8. Red sky at night, shepherd’s delightIs the old adage “Red sky at night, sailor’s/shepherd’s delight. Red sky in morning, sailor’s/shepherd’s warning” true, or is it just one of those silly old wives’ tale?
According to the Library of Congress there’s certainly a scientific explanation for it:
“When there’s a red sky at night, this means that the setting sun is sending its light through a high concentration of dust particles, indicating high pressure and stable air coming in from the west. Meaning good weather will follow … A red sunrise can mean that a high pressure system (good weather) has already passed, thus indicating that a storm system (low pressure) may be moving to the east. A morning sky that is a deep, fiery red can indicate that there is high water content in the atmosphere. So, rain could be on its way.”
9. Hair of the dogDid you overdo it last night and drink more champagne than you should have? Feeling a bit crook as a result? Ye ol’ wives would tell you to get straight back on that horse and have another drink to alleviate the symptoms of a hangover.
Do they speak the truth? Science says yes. Research has shown that consuming small doses of alcohol can actually relieve alcohol withdrawal symptoms. But a word of caution – easing the effects can increase dependency on alcohol creating a vicious cycle. So best way to avoid a pounding hangover? Drink a big glass of water before going to bed. Or even better … just don’t drink alcohol to excess!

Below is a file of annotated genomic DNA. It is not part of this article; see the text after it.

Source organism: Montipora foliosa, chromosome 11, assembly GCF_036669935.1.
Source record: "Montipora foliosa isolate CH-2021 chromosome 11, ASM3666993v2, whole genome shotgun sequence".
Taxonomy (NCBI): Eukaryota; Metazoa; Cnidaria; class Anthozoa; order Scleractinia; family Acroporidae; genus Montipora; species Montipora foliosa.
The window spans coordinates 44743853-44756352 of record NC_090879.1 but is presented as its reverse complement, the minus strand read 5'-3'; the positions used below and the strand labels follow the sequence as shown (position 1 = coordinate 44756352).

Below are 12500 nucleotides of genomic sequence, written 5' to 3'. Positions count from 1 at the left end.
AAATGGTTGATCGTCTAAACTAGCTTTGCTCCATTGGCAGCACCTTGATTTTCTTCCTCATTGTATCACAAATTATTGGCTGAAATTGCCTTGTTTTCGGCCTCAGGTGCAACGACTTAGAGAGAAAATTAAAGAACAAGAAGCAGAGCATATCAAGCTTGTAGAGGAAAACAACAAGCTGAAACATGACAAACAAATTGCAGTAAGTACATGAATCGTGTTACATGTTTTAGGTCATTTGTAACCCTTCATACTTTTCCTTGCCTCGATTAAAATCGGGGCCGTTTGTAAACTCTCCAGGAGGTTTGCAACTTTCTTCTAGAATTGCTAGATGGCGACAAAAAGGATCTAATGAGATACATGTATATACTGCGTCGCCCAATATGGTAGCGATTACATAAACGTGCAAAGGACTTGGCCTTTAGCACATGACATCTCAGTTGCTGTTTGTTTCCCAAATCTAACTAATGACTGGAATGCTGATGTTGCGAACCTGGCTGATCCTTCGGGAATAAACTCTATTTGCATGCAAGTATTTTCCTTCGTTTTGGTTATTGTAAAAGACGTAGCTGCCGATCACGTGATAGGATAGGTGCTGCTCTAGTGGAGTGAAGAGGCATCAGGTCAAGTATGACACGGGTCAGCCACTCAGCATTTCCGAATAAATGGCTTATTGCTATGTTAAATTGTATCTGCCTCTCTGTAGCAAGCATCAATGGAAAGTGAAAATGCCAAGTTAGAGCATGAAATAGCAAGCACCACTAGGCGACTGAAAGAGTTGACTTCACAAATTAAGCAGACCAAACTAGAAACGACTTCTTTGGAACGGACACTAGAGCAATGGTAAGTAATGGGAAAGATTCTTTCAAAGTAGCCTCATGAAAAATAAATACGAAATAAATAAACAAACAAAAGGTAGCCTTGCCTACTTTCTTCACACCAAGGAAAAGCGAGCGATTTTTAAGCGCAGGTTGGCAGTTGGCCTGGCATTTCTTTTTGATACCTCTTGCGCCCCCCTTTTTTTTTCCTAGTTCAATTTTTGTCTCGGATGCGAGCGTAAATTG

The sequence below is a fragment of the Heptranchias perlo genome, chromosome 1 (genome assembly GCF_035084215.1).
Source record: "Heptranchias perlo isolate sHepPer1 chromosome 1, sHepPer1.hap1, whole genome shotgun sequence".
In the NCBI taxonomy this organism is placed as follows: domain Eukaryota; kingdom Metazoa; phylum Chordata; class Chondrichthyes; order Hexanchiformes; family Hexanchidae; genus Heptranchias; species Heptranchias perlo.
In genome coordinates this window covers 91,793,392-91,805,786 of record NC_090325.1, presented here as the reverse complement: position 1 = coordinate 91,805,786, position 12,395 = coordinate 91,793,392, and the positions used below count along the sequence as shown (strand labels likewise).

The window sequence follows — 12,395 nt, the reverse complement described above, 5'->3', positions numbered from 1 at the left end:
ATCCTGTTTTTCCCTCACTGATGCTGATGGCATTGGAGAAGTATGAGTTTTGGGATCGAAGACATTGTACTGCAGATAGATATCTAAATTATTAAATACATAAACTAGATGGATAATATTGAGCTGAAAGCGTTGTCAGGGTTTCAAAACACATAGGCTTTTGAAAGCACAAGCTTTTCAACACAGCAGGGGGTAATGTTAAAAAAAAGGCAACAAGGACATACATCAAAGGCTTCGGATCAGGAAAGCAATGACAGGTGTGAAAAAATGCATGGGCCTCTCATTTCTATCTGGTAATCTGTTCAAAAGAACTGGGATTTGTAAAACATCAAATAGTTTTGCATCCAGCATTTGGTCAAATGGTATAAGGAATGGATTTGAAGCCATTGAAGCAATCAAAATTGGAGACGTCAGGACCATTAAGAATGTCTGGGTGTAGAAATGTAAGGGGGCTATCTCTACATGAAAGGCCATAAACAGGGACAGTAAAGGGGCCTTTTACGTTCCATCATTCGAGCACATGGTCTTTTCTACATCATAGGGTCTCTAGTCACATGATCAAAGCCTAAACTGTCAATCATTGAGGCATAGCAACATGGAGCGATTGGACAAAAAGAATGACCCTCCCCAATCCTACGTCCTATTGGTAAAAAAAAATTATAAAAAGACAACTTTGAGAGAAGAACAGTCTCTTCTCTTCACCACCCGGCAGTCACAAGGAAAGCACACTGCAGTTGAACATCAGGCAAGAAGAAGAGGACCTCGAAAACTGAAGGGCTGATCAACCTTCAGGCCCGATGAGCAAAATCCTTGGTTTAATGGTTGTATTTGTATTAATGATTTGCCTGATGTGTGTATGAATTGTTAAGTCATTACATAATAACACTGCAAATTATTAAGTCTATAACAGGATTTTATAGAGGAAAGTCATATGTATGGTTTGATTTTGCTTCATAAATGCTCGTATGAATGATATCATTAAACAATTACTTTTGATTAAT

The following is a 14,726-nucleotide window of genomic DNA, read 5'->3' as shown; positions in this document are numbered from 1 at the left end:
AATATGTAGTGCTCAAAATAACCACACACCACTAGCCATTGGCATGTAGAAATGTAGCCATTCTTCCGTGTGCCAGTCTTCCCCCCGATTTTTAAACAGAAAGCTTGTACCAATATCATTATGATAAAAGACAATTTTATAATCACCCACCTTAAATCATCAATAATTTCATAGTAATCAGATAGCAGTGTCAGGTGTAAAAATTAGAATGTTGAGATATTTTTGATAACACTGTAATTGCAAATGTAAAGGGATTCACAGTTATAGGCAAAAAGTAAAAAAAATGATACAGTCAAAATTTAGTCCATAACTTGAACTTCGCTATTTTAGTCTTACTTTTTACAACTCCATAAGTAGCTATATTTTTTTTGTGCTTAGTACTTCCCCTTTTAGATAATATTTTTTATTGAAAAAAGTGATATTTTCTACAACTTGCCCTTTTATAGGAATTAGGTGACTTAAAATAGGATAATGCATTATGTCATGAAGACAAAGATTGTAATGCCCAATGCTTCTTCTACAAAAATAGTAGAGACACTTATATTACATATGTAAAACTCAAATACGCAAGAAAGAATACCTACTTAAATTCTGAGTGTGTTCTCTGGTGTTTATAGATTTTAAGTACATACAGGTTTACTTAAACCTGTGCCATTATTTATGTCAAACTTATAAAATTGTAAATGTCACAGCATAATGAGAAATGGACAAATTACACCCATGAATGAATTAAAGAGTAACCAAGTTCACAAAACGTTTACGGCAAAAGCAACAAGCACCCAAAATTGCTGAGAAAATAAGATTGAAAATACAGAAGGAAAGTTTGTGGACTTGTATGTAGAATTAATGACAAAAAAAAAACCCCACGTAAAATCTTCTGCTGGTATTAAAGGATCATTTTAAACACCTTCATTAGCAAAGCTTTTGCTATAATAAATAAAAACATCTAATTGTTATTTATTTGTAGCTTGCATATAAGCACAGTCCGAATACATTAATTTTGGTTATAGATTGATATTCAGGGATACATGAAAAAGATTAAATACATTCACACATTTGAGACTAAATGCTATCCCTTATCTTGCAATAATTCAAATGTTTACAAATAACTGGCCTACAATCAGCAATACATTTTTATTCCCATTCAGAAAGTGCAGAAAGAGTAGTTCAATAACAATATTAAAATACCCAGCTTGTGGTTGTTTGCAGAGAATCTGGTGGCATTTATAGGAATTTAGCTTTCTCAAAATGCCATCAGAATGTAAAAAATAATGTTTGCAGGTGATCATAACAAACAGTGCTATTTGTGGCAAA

10. Count sheep to fall asleepThose old wives have been telling wakeful kids for centuries to close their eyes and count sheep to fall asleep. And it turns out they’re right about that as well … Well, sort of.
You see, while there hasn’t been a specific scientific study proving that counting actual ‘sheep’ will work to put you to slumber, the use of visualisation or mental imagery can certainly assist in getting you to the land of nod. How? It can help to distract you from thinking stressful or anxious thoughts – commonly associated with insomnia – which will make you fall asleep sooner. So baa.
11. Not-so-sweet dreams are made of cheeseHave you experienced the phenomenon of eating a cheesy pizza for dinner and then having a sometimes scary, lucid dream that night? Well, this is so common that the old wives have been at it again, giving it a place in folklore.
But it also has a place in science too, apparently. There are some scientific theories that suggest it’s the bacterial and fungal elements of cheese that are the culprits. These contain psychoactive ingredients, which have the potential to affect dreams. BUT … not all cheese-induced dreams will be scary.
12. Fish is brain food“Eat your fish, it’s good for you,” says every mother to every child, like, ever. It’s old wisdom that fish is good for the brain. But does this hold true in science? Why, yes. Yes it does.
A recent Harvard study found that the more fish mothers ate during their second trimester of pregnancy, the better their babies did on tests when they were six months old. But mums need to be mindful of the kind of fish they’re eating when pregnant to avoid the mercury-laden ones, such as swordfish.